Archaeologists to Dig at Malcolm X House Next Week
The City Archaeology Lab will begin its first dig of the year next week at the former home of Malcolm X in Roxbury.
Beginning Tuesday, March 29, the lab, the Fiske Center for Archaeological Research, members of the activist’s family, and Roxbury community members will grab their shovels. For two weeks, the crew will examine the yard at 72 Dale St., searching for any sort of look into the lives of Malcolm X and his half-sister, Ella Little-Collins, as well as artifacts that could reveal information about the home’s previous Irish owners.
“It’s not the oldest site by any means,” says City Archaeologist Joe Bagley. “But it could be an incredibly important site, even though it’s 60 to 70 years old.”
Bagley approached the home’s current owner, Rodnell Collins, about conducting a dig after Collins decided to do work on the foundation of the house. Collins is the son of Ella Little-Collins and the nephew of Malcolm X.
Before digging in, the first week of the project will be spent using ground-penetrating radar to determine spots to excavate. Then, Bagley hopes to piece together Collins’s oral history of the family with any artifacts found on the property. What does he hope to find?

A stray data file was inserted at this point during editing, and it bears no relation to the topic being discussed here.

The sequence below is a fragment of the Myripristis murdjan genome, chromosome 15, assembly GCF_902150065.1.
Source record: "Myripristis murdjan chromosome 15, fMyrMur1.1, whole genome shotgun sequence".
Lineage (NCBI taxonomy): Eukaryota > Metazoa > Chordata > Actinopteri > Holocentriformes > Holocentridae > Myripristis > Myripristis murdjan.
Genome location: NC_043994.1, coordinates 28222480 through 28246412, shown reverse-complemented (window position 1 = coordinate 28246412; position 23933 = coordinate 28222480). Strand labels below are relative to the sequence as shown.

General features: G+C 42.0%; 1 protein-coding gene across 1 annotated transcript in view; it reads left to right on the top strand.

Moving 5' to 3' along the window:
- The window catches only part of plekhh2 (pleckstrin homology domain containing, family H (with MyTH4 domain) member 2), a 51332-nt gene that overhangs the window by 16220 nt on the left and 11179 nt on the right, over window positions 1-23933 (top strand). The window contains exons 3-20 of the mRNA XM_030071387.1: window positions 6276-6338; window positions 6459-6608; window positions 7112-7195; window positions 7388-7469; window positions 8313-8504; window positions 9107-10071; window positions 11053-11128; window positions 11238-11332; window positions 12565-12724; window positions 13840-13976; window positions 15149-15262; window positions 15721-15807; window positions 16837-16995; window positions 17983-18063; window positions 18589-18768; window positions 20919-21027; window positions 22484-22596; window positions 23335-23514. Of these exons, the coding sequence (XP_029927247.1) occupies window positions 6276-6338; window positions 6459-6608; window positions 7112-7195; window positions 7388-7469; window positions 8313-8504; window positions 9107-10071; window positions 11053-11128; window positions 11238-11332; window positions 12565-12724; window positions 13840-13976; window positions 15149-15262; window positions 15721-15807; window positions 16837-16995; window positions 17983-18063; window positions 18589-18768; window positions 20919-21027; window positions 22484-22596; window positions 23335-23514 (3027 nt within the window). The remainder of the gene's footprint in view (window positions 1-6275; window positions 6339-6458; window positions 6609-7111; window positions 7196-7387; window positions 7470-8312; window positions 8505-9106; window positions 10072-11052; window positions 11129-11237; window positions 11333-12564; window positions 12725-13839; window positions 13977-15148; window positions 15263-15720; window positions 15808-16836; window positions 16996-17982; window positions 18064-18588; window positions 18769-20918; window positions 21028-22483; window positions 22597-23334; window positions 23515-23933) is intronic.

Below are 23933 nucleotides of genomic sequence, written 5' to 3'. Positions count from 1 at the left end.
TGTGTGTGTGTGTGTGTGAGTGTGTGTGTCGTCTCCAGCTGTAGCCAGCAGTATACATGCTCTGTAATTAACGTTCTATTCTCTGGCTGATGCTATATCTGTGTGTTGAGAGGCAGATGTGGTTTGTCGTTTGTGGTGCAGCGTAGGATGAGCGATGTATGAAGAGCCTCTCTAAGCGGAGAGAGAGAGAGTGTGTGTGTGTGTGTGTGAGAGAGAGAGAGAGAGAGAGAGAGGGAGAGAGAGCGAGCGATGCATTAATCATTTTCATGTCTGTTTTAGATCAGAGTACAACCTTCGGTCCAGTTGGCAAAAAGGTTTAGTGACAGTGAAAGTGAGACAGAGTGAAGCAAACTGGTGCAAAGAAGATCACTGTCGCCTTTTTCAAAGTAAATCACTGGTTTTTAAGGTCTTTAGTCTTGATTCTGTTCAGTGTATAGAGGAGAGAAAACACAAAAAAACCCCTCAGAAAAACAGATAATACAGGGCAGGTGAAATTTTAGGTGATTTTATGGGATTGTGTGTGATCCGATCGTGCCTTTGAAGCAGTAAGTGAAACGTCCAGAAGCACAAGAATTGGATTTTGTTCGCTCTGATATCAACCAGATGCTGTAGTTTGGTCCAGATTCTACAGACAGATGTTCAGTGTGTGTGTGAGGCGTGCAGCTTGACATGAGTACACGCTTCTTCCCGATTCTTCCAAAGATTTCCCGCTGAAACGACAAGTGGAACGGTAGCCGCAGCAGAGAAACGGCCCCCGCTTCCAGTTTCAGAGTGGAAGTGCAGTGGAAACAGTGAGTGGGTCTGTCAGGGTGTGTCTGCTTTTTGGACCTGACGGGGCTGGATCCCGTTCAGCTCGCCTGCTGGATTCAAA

“Personal items. Little tidbits,” says Bagley. “It’s really just kind of contributing whatever we find to what we already know from Rodnell. To see if we can add some more color to it. I don’t really know exactly what we’re going to find.”
Malcolm X was born Malcolm Little in Omaha, Nebraska on May 19, 1925. Throughout his life, he lived in various cities across the United States. He moved from Lansing, Michigan to Roxbury in 1941, and lived there on and off with Ella Little and her husband Kenneth Collins, until 1944.
A designated landmark, the Malcolm X – Ella Little-Collins House was built in 1874 (though the Little family did not inhabit the home until almost 70 years later.) It’s two-and-a-half story structure known as an “end house.” According to the Boston Landmarks Commission, an end house is a popular 19th-century style of house in New England. It’s characterized by a gabled front and a side-passage entry. A comprehensive history of the property was published in a report by the BLC in 1998.
“I think the most important part of the dig is the community involvement and working with the descendants of Malcolm X,” says Bagley.
The site is open to the public throughout the dig, which takes place March 29 through April 8. Bagley invites curious readers to stop by.